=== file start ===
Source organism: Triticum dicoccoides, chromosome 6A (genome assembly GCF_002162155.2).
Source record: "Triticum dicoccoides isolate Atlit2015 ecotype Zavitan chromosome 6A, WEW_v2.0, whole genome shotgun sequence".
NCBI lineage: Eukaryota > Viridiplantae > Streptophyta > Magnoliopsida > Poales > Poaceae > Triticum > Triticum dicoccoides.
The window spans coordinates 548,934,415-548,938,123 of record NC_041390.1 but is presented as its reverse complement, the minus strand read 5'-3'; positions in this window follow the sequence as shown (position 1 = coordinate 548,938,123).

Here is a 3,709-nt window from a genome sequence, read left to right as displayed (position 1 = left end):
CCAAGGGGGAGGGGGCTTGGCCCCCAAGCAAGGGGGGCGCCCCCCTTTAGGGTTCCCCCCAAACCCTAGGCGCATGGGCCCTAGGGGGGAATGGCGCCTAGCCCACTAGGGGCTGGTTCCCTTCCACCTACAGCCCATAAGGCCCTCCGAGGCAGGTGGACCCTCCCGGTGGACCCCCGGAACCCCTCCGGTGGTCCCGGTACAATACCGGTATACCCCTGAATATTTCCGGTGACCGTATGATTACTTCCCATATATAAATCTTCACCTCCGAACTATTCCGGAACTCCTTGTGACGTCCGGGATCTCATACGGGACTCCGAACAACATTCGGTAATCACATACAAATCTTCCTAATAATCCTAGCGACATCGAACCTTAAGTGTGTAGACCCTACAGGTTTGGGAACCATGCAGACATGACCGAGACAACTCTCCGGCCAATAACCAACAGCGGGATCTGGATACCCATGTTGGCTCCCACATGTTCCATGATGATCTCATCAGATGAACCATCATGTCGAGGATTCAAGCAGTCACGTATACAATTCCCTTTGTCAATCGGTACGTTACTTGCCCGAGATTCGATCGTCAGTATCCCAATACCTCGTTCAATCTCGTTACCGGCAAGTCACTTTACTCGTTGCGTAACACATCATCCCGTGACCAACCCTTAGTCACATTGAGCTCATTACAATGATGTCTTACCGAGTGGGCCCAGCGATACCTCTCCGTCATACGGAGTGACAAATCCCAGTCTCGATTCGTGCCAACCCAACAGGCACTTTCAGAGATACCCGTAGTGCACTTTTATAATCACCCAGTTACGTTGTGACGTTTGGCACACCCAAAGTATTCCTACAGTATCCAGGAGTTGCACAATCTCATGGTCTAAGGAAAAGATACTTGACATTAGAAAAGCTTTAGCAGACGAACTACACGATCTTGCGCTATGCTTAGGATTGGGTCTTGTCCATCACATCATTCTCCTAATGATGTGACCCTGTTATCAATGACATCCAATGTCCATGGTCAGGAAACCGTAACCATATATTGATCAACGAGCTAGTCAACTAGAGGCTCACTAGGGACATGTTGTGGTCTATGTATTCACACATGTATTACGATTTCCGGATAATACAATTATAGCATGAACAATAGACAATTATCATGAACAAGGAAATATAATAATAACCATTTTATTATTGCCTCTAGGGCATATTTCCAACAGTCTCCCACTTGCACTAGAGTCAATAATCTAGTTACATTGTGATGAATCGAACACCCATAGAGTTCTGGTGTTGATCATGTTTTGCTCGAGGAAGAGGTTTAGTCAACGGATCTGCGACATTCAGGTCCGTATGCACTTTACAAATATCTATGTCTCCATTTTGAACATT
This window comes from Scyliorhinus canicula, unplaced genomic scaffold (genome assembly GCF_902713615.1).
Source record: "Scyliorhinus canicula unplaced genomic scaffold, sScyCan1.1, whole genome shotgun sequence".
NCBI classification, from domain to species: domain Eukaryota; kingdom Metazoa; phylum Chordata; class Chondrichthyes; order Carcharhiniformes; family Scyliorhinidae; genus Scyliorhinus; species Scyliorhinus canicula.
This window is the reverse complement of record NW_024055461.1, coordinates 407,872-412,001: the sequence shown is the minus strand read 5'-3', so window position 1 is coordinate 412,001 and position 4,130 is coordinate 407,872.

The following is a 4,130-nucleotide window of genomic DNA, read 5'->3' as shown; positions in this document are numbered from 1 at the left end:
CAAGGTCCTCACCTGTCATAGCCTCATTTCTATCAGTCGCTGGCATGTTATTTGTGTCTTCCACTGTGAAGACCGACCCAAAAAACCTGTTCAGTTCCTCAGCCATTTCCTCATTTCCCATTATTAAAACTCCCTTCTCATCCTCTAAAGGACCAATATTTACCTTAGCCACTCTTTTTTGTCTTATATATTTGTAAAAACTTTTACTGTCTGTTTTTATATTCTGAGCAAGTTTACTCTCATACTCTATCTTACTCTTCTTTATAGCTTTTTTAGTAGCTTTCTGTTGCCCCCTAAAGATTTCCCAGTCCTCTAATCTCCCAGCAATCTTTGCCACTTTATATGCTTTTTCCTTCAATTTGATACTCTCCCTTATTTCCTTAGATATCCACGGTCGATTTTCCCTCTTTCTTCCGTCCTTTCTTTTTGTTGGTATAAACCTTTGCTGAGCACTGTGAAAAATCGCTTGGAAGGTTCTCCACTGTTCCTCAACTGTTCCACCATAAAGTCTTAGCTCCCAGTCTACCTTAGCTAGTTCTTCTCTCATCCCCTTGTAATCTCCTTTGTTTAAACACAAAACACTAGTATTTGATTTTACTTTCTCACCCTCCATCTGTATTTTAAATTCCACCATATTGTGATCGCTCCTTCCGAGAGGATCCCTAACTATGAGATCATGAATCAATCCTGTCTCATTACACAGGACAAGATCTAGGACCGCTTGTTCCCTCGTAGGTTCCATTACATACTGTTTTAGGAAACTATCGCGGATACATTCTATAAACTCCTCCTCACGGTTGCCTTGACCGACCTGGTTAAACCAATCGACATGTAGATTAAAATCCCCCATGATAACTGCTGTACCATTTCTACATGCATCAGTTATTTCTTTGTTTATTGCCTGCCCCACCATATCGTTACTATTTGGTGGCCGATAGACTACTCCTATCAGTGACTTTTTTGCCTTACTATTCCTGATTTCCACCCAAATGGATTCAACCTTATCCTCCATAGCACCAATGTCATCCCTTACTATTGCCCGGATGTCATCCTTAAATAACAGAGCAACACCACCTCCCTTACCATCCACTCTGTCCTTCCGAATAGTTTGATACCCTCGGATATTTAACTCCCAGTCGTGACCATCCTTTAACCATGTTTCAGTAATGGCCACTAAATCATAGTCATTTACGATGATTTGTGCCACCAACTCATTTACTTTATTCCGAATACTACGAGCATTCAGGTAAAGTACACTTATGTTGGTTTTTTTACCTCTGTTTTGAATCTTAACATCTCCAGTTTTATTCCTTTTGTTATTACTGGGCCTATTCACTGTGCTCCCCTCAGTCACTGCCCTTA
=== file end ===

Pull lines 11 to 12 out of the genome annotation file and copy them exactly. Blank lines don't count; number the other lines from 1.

The following is a 4,130-nucleotide window of genomic DNA, read 5'->3' as shown; positions in this document are numbered from 1 at the left end:
CAAGGTCCTCACCTGTCATAGCCTCATTTCTATCAGTCGCTGGCATGTTATTTGTGTCTTCCACTGTGAAGACCGACCCAAAAAACCTGTTCAGTTCCTCAGCCATTTCCTCATTTCCCATTATTAAAACTCCCTTCTCATCCTCTAAAGGACCAATATTTACCTTAGCCACTCTTTTTTGTCTTATATATTTGTAAAAACTTTTACTGTCTGTTTTTATATTCTGAGCAAGTTTACTCTCATACTCTATCTTACTCTTCTTTATAGCTTTTTTAGTAGCTTTCTGTTGCCCCCTAAAGATTTCCCAGTCCTCTAATCTCCCAGCAATCTTTGCCACTTTATATGCTTTTTCCTTCAATTTGATACTCTCCCTTATTTCCTTAGATATCCACGGTCGATTTTCCCTCTTTCTTCCGTCCTTTCTTTTTGTTGGTATAAACCTTTGCTGAGCACTGTGAAAAATCGCTTGGAAGGTTCTCCACTGTTCCTCAACTGTTCCACCATAAAGTCTTAGCTCCCAGTCTACCTTAGCTAGTTCTTCTCTCATCCCCTTGTAATCTCCTTTGTTTAAACACAAAACACTAGTATTTGATTTTACTTTCTCACCCTCCATCTGTATTTTAAATTCCACCATATTGTGATCGCTCCTTCCGAGAGGATCCCTAACTATGAGATCATGAATCAATCCTGTCTCATTACACAGGACAAGATCTAGGACCGCTTGTTCCCTCGTAGGTTCCATTACATACTGTTTTAGGAAACTATCGCGGATACATTCTATAAACTCCTCCTCACGGTTGCCTTGACCGACCTGGTTAAACCAATCGACATGTAGATTAAAATCCCCCATGATAACTGCTGTACCATTTCTACATGCATCAGTTATTTCTTTGTTTATTGCCTGCCCCACCATATCGTTACTATTTGGTGGCCGATAGACTACTCCTATCAGTGACTTTTTTGCCTTACTATTCCTGATTTCCACCCAAATGGATTCAACCTTATCCTCCATAGCACCAATGTCATCCCTTACTATTGCCCGGATGTCATCCTTAAATAACAGAGCAACACCACCTCCCTTACCATCCACTCTGTCCTTCCGAATAGTTTGATACCCTCGGATATTTAACTCCCAGTCGTGACCATCCTTTAACCATGTTTCAGTAATGGCCACTAAATCATAGTCATTTACGATGATTTGTGCCACCAACTCATTTACTTTATTCCGAATACTACGAGCATTCAGGTAAAGTACACTTATGTTGGTTTTTTTACCTCTGTTTTGAATCTTAACATCTCCAGTTTTATTCCTTTTGTTATTACTGGGCCTATTCACTGTGCTCCCCTCAGTCACTGCCCTTA